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Resolution on Iran nuclear program hailed by US, but lacks teeth

The US lauds the 'unified message' sent by the UN's nuclear watchdog expressing 'deep and increasing concern' over the Iran nuclear program. But the resolution lays no groundwork for action.

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Iran's Ambassador to the International Atomic Energy Agency, Ali Asghar Soltanieh, waits for the start of the IAEA board of governors meeting at the International Center, in Vienna Friday. The U.N. atomic agency's new resolution on Iran criticizes Tehran's nuclear defiance but, in a concession to Russia and China, does not set an ultimatum for allowing a probe of its alleged secret work on nuclear weapons.

Ronald Zak/AP

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A resolution Friday by the UN nuclear watchdog expressing “deep and increasing concern” over Iran’s nuclear program achieved the first goal the United States sought from its adoption: international unity.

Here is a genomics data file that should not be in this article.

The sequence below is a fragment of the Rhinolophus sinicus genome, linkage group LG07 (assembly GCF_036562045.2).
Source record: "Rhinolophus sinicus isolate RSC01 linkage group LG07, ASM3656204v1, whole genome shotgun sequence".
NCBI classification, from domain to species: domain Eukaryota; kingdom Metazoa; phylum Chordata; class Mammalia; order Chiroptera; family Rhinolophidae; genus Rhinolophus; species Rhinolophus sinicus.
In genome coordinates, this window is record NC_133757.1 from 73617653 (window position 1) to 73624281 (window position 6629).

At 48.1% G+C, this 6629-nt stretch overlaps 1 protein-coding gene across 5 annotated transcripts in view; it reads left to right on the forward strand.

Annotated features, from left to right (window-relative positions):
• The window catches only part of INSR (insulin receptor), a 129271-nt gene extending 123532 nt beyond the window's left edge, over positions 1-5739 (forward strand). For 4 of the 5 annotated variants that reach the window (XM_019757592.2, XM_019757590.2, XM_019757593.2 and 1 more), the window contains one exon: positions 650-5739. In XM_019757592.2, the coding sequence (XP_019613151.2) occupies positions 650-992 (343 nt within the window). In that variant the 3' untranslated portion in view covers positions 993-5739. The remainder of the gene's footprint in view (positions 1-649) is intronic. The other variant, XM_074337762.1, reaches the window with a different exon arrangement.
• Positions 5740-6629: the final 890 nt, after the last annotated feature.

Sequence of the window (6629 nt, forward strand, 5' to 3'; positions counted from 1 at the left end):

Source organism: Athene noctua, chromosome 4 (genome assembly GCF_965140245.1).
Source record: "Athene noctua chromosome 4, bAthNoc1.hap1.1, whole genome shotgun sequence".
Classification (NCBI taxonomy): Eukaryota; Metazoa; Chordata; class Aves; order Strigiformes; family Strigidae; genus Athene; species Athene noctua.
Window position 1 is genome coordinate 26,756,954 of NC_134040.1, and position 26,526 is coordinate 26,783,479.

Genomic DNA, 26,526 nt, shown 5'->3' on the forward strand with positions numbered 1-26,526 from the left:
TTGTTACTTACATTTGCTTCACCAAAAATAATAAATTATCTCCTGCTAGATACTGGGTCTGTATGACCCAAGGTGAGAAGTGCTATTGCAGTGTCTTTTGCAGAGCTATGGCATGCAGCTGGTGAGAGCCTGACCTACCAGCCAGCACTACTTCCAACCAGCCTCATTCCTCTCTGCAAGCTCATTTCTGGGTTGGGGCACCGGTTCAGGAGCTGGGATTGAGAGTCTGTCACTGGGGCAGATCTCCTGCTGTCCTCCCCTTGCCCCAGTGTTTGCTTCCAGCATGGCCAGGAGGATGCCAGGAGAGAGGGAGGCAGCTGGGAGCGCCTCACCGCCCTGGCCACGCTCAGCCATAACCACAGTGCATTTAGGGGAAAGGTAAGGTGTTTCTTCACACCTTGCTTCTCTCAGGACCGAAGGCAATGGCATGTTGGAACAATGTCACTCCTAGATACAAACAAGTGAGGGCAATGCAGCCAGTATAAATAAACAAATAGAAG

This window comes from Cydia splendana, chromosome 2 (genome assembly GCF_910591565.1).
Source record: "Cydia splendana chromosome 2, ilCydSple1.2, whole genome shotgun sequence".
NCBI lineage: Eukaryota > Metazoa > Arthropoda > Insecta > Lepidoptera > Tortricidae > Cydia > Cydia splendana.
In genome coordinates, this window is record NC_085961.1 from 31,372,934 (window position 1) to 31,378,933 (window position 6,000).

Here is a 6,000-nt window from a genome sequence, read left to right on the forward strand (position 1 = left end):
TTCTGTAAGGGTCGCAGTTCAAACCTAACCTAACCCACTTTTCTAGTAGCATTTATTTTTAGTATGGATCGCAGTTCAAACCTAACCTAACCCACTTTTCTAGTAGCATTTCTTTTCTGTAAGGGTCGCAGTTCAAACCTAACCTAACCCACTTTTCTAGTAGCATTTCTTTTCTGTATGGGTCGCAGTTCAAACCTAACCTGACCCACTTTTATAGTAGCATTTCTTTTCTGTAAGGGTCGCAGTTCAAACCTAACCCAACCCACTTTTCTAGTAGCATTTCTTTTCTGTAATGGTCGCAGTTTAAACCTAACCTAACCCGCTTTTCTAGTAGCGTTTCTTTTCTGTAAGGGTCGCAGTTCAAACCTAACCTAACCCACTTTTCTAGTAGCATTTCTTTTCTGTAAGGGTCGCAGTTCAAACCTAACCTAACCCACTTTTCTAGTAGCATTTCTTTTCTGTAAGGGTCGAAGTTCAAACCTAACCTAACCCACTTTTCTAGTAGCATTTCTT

China and Russia signed on to the resolution, which expresses a new level of urgency, allowing both the White House and Secretary of State Hillary Rodham Clinton to say that the world has sent a “unified message” to Iran that it must answer growing questions about signs of a military dimension to its program.

But now comes the even harder part: getting the international community to move beyond rhetoric to act on its “increasing” concerns.

No one expects the adoption of a resolution by the International Atomic Energy Agency’s Board of Governors alone will prompt Iran to alter a program that the IAEA says shows signs of research and development in areas that could only have a military application.

Indeed if there were any doubts about how Iran would respond to the resolution, Iranian officials quickly laid them to rest. In comments after the vote, Iran’s representative to the IAEA, Ali Asghar Soltanieh, said his country would not bow to international pressure over allegations which he said are “fabricated.”

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